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Cell Signal. 2006 Mar;18(3):359-72. Epub 2005 Jul 14.

RhoA acts downstream of Wnt5 and Wnt11 to regulate convergence and extension movements by involving effectors Rho kinase and Diaphanous: use of zebrafish as an in vivo model for GTPase signaling.

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1
Cell Signaling and Developmental Biology Laboratory, National University of Singapore, 14 Science Drive 4, Singapore 117543, The Republic of Singapore.

Abstract

Gastrulation shapes the early embryos by forming three germ layers, ectoderm, mesoderm and endoderm. In vertebrates, this process requires massive cell rearrangement including convergence and extension (CE) movements that involve narrowing and lengthening of embryonic tissues as well as cell elongation. Such polarization and movements require precise reorganization and regulation of the cytoskeleton network and cell adhesion. Rho small GTPases are key regulators for dynamic actin cytoskeleton. However, the signaling mechanisms underlying their functions in CE remain to be further elucidated. We have cloned the zebrafish Danio rerio rhoA and by capitalizing on the specific functional knockdown using morpholinos against rhoA and the availability of CE mutants defective in Wnt signaling, we showed that rhoA morphants were reminiscent to noncanonical wnt mutants with serious disruption in CE movements. Injection of rhoA mRNA effectively rescued such defects in wnt5 and wnt11 mutants. Furthermore, CE defects in rhoA knockdown or wnt mutants can be suppressed through functional bypass after ectopic expression of the two mammalian Rho effectors, the Rho kinase and Diaphanous (mDia). These results provide the first evidence that the RhoA in vivo acts downstream of Wnt5 and Wnt11 to effect, without affecting cell fates, on the CE movements in zebrafish embryos. Significantly, it elicits such effect via both effectors, Rho kinase and Dia. These findings also support the versatility of the zebrafish as a model to further investigate the roles of various classes of small GTPases in regulating cell dynamics in vivo.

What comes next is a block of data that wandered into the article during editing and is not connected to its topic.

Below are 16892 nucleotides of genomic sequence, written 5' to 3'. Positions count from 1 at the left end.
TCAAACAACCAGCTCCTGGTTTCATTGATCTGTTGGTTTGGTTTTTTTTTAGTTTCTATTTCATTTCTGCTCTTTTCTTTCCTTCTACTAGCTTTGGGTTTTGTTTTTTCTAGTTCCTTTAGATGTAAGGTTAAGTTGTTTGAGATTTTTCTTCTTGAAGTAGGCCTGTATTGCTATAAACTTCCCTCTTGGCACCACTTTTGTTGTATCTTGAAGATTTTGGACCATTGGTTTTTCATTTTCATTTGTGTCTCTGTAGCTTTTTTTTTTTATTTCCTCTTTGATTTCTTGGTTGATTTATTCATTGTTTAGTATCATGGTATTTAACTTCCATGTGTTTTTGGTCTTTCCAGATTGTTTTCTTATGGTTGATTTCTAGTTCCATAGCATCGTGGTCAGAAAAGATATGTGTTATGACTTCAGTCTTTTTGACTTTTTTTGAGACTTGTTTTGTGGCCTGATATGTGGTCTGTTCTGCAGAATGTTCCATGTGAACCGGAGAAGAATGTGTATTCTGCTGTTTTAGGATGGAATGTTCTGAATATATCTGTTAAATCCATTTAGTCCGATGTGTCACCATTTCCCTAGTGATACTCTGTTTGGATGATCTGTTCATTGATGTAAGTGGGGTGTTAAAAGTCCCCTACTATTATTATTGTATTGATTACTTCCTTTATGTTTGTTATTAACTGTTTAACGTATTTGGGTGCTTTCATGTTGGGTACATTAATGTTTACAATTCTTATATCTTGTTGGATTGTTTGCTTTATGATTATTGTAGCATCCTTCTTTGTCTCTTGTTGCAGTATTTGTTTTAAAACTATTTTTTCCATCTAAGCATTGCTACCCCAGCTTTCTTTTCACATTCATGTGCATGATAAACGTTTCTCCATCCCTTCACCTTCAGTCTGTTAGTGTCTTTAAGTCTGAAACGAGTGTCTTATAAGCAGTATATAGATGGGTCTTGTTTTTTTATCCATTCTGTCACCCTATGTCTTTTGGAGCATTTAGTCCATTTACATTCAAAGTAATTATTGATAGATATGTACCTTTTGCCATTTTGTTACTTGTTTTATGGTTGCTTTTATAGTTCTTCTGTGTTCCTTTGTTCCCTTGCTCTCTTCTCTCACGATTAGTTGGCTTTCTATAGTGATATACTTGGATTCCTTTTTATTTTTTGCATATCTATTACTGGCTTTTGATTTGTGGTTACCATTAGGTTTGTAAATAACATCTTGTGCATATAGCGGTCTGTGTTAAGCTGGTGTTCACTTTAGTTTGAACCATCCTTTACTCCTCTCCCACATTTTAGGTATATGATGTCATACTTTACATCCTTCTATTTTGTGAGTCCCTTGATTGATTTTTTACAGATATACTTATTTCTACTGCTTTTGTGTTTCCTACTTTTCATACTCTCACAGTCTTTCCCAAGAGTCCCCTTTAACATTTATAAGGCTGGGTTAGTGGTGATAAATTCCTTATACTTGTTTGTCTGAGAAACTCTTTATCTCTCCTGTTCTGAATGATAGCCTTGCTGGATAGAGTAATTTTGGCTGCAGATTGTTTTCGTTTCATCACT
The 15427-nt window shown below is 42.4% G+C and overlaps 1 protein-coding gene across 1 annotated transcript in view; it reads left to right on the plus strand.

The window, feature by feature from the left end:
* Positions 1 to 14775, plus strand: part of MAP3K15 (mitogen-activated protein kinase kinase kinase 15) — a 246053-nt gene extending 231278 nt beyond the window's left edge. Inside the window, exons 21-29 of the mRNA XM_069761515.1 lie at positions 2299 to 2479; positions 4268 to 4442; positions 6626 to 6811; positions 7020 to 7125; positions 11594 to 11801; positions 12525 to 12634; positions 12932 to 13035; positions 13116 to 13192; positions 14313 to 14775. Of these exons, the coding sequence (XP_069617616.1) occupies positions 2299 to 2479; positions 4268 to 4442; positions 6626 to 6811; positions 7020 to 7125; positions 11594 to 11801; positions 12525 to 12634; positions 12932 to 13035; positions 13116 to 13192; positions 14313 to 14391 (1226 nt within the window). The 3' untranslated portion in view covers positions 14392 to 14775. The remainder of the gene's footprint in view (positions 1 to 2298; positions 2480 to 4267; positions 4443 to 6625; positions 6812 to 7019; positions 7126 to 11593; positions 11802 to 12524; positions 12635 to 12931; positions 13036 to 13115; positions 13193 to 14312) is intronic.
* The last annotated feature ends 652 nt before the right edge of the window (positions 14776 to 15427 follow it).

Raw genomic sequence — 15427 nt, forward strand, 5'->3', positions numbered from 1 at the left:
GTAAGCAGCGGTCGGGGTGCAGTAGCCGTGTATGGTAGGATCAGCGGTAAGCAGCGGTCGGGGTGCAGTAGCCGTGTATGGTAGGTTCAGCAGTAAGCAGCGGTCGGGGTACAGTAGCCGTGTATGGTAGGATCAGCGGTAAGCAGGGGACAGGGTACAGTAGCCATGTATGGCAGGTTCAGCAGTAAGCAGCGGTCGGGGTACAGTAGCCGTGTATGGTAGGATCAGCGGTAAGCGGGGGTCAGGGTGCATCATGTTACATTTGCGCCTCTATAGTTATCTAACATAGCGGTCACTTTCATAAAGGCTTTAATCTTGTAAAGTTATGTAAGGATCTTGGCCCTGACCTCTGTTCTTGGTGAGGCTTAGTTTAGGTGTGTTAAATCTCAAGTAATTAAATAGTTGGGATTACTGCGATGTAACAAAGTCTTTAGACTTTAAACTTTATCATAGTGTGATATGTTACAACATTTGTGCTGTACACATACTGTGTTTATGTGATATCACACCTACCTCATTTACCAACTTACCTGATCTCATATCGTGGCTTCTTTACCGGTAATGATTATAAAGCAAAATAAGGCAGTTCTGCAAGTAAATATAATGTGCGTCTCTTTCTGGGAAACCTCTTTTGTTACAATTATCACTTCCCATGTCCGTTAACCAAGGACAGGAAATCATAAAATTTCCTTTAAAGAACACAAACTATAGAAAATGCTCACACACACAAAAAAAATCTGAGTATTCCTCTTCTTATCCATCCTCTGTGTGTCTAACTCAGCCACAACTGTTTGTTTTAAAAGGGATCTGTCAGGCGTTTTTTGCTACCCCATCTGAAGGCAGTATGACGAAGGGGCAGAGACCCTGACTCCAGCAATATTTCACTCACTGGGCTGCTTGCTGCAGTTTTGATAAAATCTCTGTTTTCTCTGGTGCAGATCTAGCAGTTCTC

PMID:
16019189
DOI:
10.1016/j.cellsig.2005.05.019
[Indexed for MEDLINE]
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